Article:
Scammers will always use any opportunity they can get to steal your personal information or your money. The current climate with the coronavirus pandemic is no escape. Since the virus has become widespread, it has become increasingly important to keep up with coronavirus news and updates. Despite the gravity of this pandemic, there are people out there who are leeching off its popularity and using the topic as clickbait.  In this article, we provide tips on how to deal with coronavirus scams.

Identifying COVID-19 Scams

Clickbait is any type of online content that serves to draw your attention and lead you to eventually click on a particular web link. It is a type of false advertisement, as it is typically deceptive. Clickbait ads tend to be very attractive and enticing but does not represent the true intentions of the content. Many people get these regularly in their emails.

You might be familiar with the Junk or Spam section of your email. Many of those emails are marked as scams because the sender is not a trusted site or the attached file is not to be trusted. 

Coronavirus scams use clickbait in various forms to wreak further havoc in these difficult times.

What Do Scammers Ask For

Scammers will try to ask for personal details such as your identity, SSN, or even bank account information. Many of them provide irresistible offers, such as freebies, huge discounts, supposed exclusive deals, etc. In the midst of coronavirus, scammers are calling, texting, emailing people and inveigling them to give up personal information. So, if you get a suspicious phone call or text message do not divulge any such information. For example, if you are being asked to make a payment in order to apply for aid or exclusive loans and so on, it’s likely fake.

Be on the lookout for fake IRS emails, texts, etc. The IRS warns the public to beware of coronavirus law scams designed to obtain business and personal financial information. They advise the public to expect scam phone calls, emails, or texts offering to accelerate receipt of payments.

The scams generally ask for your preferred payment methods for rebates and credits, then request bank account information. 

Some may ask you to sign over your firm’s or your payment rights in return for cash now. Crooks also use fake IRS emails to install malware or get you to click on web pages where you enter financial information.

How To Avoid Coronavirus Scams Online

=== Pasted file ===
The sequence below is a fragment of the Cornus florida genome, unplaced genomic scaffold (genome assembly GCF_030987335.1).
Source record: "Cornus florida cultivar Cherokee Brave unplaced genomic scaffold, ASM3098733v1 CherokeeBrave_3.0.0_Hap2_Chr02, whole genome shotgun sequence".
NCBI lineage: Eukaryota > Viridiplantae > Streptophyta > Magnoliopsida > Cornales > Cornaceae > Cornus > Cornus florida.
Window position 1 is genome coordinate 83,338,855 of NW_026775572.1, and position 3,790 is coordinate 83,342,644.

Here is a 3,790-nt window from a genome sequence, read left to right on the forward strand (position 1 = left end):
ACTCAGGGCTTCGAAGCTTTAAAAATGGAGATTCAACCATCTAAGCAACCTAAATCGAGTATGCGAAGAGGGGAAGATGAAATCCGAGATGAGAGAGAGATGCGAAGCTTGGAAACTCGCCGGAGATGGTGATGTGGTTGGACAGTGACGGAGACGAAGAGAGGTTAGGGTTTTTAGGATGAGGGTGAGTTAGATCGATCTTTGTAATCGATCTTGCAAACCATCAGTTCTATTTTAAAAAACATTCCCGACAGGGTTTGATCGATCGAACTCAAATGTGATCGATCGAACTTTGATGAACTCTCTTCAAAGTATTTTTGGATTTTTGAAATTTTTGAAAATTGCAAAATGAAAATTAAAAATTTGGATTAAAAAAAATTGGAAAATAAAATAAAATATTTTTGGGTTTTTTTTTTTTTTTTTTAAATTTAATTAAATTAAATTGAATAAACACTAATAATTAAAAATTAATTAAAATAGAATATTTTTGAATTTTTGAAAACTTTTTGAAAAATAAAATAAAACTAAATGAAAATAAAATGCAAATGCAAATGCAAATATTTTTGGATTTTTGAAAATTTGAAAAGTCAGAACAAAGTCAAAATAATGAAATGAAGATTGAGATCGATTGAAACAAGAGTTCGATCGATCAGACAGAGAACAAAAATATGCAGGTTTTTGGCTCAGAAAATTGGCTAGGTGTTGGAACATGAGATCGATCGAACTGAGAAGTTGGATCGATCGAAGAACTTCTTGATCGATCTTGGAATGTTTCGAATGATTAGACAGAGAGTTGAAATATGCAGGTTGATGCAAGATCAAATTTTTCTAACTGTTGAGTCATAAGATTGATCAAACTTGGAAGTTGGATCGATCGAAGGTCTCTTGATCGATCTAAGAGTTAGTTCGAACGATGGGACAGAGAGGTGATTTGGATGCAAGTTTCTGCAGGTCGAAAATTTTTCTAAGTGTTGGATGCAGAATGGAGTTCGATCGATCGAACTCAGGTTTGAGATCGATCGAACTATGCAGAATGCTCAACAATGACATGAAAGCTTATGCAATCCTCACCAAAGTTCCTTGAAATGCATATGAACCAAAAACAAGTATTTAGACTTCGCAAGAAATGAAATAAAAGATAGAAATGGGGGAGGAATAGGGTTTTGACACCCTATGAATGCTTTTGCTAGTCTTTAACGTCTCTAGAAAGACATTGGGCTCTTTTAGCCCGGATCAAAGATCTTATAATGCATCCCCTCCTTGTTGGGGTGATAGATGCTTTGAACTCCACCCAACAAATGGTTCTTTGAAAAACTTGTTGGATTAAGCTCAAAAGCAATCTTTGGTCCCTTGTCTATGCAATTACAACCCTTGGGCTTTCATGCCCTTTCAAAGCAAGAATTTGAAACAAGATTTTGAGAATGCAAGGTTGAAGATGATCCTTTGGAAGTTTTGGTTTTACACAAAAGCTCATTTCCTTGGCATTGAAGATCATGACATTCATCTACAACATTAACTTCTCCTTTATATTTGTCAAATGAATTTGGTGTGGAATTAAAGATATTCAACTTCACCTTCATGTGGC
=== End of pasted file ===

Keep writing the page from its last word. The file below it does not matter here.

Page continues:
If you’re browsing the web and see strange websites (with unusual domain names) or pop-ups that you haven’t allowed in your browser, close the page immediately. Do not click on anything on the page.

When doing business with your personal or business accounts related to COVID-19 relief and so on, ensure that the site is safe, protected and encrypted. Sometimes, the site has all these safety netis but can be a cover all the same. To be extra careful, do not share, sign in to, or give access to your personal accounts on any untrusted site.

What To Do If You Suspect You’re Being Scammed

Apart from avoiding coronavirus click baits that can lead to malware that corrupts or retrieves your data, it’s important to make reports to the organization the scammer claims to be representing. Making companies aware of fake messages and content being circulated representing their brand can help them to combat the issue from the inside as best as possible.  

If you receive suspicious text messages, social media messages and emails about winnings, discounts, or freebies, do not open them. If you happen to open the message, site or email, and they have attachments or links be sure not to click them. 

Government bodies and other companies don’t typically ask for certain information before carrying out an online transaction. The IRS specifically does not initiate contact about stimulus payments or credits via email, telephone, or social media. No firm or individual other than your CPA can accelerate payments. 

Key reminder: Report suspicious IRS messages to phishing@irs.gov.

When your accounts and personal details come into play, you can never be too careful. As a remote virtual assistant, we understand the importance of securing your company’s private information. We use secure top-known softwares to ensure secure transactions and exchange of data.

Need help maintaining your books? Call Bookkeeping Confidential Today: 877-454-2249.

Disclaimer: This article is to be used for informational purposes only and does not constitute legal, business, or tax advice. Each person should consult his or her own attorney, business advisor, or tax advisor with respect to matters referenced in this post. Bookkeeping Confidential assumes no liability for actions taken in reliance upon the information contained herein.

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